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West Nile Virus in Hamilton

West Nile Virus in Hamilton


As of August 21st, 2017, the Medical Officer of Health has set the risk of West Nile virus in Hamilton to high. The high risk level means that West Nile virus is circulating in the mosquito population in Ontario and the likelihood of being bitten by an infected mosquito is higher now than earlier in the season.


What you need to know about West Nile Virus
West Nile virus is found in the wild bird population. A mosquito gets infected by feeding on the blood of an infected bird. An infected mosquito can then bite a person or animal and give them West Nile virus. Not all mosquito types carry West Nile virus or bite humans.


How do I get West Nile Virus?
West Nile virus is spread to humans mainly when an infected mosquito bites them. In a small number of cases, West Nile virus has been spread through blood transfusions, organ transplants, breastfeeding or in pregnancy from the mother to her baby. The virus is not spread by person to person contact such as drinking from the same cup.


West Nile Prevention
Here are some things that you can do to prevent West Nile virus:

  • Remove standing water from:
    • Bird baths
    • Old tires
    • Unused containers
    • Flower pot saucers
    • Swimming pool covers
    • Wading pools
    • Clogged gutters and eavestroughs
    • Clogged drainage ditches
    • Small containers
    • Unused children’s toys
    • You should remove standing water at least once every seven days.  Mosquitoes lay their eggs in very shallow standing water.  If you remove the standing water they cannot lay eggs.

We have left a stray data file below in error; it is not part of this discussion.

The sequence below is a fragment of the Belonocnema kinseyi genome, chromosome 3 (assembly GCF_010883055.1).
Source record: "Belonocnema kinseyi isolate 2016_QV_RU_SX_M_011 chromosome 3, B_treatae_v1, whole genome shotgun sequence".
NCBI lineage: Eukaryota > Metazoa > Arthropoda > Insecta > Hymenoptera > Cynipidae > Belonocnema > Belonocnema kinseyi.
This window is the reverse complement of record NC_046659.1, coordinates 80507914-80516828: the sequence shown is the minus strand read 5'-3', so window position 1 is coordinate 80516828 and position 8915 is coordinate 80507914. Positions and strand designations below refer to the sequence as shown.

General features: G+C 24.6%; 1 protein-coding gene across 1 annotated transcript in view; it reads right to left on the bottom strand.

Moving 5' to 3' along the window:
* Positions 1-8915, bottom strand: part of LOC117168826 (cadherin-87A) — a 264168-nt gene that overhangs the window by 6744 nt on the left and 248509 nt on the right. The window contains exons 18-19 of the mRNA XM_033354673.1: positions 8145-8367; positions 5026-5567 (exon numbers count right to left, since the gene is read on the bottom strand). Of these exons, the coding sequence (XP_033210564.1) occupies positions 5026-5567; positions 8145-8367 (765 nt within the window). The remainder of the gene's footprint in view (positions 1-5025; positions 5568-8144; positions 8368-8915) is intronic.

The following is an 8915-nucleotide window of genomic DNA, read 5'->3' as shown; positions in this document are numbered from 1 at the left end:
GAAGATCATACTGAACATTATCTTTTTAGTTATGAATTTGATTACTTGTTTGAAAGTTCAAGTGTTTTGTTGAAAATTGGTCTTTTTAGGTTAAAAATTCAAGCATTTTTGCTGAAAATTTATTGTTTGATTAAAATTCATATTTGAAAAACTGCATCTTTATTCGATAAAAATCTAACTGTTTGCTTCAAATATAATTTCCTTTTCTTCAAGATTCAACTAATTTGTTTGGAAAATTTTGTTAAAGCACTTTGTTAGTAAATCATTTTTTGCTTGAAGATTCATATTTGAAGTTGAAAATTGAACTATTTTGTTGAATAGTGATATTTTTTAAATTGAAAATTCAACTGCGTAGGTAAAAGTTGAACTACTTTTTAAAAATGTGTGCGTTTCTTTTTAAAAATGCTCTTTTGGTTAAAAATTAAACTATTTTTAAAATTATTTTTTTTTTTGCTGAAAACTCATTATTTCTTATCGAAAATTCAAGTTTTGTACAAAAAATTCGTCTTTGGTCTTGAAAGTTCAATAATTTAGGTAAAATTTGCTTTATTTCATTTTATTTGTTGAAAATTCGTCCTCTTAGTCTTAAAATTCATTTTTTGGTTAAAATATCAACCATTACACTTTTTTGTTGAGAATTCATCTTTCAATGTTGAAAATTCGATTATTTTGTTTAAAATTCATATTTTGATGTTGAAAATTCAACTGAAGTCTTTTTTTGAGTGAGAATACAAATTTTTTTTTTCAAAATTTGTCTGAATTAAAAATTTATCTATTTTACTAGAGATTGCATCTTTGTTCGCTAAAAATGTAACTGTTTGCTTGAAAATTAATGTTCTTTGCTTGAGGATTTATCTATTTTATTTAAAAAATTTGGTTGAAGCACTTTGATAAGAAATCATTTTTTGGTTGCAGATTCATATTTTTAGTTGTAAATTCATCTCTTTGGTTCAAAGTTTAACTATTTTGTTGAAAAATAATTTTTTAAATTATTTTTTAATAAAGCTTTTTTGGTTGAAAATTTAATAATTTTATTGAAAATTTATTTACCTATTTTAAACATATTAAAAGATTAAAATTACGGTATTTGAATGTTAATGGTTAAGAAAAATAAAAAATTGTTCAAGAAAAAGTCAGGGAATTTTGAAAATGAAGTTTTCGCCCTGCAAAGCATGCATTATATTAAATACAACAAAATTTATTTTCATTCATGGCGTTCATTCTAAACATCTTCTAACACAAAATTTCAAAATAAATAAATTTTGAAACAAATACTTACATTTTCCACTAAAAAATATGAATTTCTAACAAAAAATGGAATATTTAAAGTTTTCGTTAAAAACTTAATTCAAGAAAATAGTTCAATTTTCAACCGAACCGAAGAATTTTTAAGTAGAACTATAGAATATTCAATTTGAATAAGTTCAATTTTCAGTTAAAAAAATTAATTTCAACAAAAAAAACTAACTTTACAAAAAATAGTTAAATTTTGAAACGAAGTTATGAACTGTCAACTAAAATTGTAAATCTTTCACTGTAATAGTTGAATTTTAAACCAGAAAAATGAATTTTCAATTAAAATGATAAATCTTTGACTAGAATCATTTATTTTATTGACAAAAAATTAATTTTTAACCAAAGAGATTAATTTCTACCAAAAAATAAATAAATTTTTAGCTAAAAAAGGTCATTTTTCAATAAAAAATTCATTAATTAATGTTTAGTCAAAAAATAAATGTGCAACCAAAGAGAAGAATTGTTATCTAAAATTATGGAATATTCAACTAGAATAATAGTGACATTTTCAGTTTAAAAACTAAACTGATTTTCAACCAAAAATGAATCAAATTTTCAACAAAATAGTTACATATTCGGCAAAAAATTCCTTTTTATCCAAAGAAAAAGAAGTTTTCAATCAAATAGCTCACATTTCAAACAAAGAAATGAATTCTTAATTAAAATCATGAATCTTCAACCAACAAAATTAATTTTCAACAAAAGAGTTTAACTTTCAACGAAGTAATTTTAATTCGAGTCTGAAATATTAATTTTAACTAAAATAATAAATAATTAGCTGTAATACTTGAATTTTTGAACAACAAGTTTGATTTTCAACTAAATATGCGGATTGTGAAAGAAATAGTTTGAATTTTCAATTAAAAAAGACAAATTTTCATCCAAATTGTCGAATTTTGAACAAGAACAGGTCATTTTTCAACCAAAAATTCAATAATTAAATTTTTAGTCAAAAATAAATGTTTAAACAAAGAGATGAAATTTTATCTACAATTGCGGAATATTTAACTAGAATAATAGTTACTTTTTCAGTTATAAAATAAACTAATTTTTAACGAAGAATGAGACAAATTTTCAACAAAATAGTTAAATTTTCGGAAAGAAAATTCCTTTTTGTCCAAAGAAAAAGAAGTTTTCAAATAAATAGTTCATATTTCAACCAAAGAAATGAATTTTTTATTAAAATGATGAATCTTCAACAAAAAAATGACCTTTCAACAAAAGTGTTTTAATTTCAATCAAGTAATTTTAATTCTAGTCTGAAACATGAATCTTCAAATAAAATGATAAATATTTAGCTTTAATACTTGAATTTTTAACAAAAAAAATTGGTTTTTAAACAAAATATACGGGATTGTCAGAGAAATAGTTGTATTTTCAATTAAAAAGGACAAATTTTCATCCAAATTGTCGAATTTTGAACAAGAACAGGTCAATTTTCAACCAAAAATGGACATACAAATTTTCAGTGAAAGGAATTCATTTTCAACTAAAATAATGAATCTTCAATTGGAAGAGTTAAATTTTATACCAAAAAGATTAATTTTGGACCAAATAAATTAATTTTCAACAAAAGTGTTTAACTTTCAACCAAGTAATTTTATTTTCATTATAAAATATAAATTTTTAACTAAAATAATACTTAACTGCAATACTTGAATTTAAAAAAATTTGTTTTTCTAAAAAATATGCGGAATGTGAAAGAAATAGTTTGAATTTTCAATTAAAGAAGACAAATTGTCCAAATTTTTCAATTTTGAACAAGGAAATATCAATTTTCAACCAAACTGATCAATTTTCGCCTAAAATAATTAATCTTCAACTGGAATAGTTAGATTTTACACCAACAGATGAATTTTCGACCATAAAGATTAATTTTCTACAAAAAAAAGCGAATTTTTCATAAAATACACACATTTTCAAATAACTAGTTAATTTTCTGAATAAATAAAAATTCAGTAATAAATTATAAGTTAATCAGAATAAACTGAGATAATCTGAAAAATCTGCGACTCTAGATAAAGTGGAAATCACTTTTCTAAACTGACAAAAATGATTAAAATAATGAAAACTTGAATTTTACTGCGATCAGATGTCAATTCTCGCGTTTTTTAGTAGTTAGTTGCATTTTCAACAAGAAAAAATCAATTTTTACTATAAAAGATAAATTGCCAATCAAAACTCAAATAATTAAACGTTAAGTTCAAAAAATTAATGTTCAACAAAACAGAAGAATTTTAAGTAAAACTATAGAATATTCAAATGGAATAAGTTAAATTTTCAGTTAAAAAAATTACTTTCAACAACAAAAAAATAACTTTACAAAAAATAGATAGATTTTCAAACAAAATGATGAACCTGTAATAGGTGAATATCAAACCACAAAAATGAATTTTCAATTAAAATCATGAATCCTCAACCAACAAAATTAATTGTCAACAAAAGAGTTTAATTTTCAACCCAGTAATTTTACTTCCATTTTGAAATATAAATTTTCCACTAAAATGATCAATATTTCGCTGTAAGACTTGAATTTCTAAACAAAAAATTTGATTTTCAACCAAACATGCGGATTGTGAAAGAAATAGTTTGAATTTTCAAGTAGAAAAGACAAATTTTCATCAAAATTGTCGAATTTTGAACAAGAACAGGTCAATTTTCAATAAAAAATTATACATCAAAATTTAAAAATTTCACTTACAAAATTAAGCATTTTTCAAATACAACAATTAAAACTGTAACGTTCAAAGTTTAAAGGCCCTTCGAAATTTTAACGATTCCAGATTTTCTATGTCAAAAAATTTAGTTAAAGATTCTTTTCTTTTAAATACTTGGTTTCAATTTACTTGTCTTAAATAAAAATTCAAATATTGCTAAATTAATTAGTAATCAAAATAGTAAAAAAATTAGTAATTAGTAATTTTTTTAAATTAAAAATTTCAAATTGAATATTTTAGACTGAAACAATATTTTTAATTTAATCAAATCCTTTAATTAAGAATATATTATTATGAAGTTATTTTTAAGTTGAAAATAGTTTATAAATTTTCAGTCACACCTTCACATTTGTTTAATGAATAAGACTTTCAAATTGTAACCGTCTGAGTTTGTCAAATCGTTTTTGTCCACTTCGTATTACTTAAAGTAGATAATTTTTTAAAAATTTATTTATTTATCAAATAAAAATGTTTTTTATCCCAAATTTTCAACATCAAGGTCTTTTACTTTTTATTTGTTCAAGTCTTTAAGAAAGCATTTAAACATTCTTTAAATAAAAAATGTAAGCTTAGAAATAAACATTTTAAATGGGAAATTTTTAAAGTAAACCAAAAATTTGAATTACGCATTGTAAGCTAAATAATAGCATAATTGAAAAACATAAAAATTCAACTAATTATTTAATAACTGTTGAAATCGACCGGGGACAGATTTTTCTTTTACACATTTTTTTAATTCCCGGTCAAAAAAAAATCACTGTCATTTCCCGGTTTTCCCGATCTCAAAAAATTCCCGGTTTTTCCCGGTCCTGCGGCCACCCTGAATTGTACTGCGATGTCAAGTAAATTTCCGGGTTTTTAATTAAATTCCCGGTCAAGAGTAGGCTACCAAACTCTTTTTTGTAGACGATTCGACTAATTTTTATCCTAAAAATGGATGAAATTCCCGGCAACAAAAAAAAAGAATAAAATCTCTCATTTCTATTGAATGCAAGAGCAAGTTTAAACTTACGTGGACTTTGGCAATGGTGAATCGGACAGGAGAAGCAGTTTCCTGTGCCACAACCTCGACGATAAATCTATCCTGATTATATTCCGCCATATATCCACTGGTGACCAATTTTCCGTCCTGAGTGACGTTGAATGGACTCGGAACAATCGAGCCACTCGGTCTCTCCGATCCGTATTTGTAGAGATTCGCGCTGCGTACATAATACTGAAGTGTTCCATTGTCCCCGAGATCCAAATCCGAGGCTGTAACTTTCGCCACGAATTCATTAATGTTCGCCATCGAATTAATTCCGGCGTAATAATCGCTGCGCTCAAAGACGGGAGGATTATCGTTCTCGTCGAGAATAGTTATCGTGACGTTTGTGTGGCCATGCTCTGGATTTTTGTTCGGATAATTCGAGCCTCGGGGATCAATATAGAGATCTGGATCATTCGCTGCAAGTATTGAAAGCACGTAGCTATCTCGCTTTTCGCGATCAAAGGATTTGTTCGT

• Report standing water on public or private property.
  • Avoid mosquito-infested areas.  They like weeds, tall grass and bushes.
  • Avoid cologne, perfume and scented body lotion when going outdoors.
  • Wear long-sleeved shirts, long pants, hats, socks and shoes; tuck your pants into socks.
  • Repair damaged doors and window screens so mosquitos cannot get inside.
  • Avoid spending time outdoors from evening until early morning, when mosquitoes are most active.
  • Use an insect repellent that contains DEET for your family members that are older than six months of age.

How do you know if you have West Nile Virus?
Only about 20% of people with West Nile virus have symptoms. Symptoms usually appear two to 15 days after a mosquito bite from an infected mosquito. Symptoms may last several weeks. Some effects may be severe and permanent, including death for a small number of people.

Signs and symptoms of West Nile virus
Most people have mild symptoms that include:

  • Fever
  • Headache
  • Nausea
  • Vomiting
  • A rash on the chest, stomach or back
  • Body aches

Some people may have severe symptoms including:

  • A stiff neck
  • Confusion
  • Tremors
  • Muscle weakness
  • High fever
  • Severe headache
  • Numbness
  • Sensitivity to light

Seniors and people with weakened immune systems have the highest risk of developing severe illness from West Nile virus.

Less than 1% of people with West Nile virus develop other serious illnesses such as meningitis and encephalitis.  Meningitis is swelling of the lining of the brain or spinal cord.  Encephalitis is swelling of the brain.  These conditions can cause lasting illness or death.

Talk to your doctor if you have think you symptoms of West Nile virus.

West Nile virus in humans is confirmed by a blood test or by testing the fluid around the brain and spinal cord.  Test results take one to two weeks.


Information taken from the City of Hamilton website. For full information on West Nile Virus and the City of Hamilton, please visit their website.

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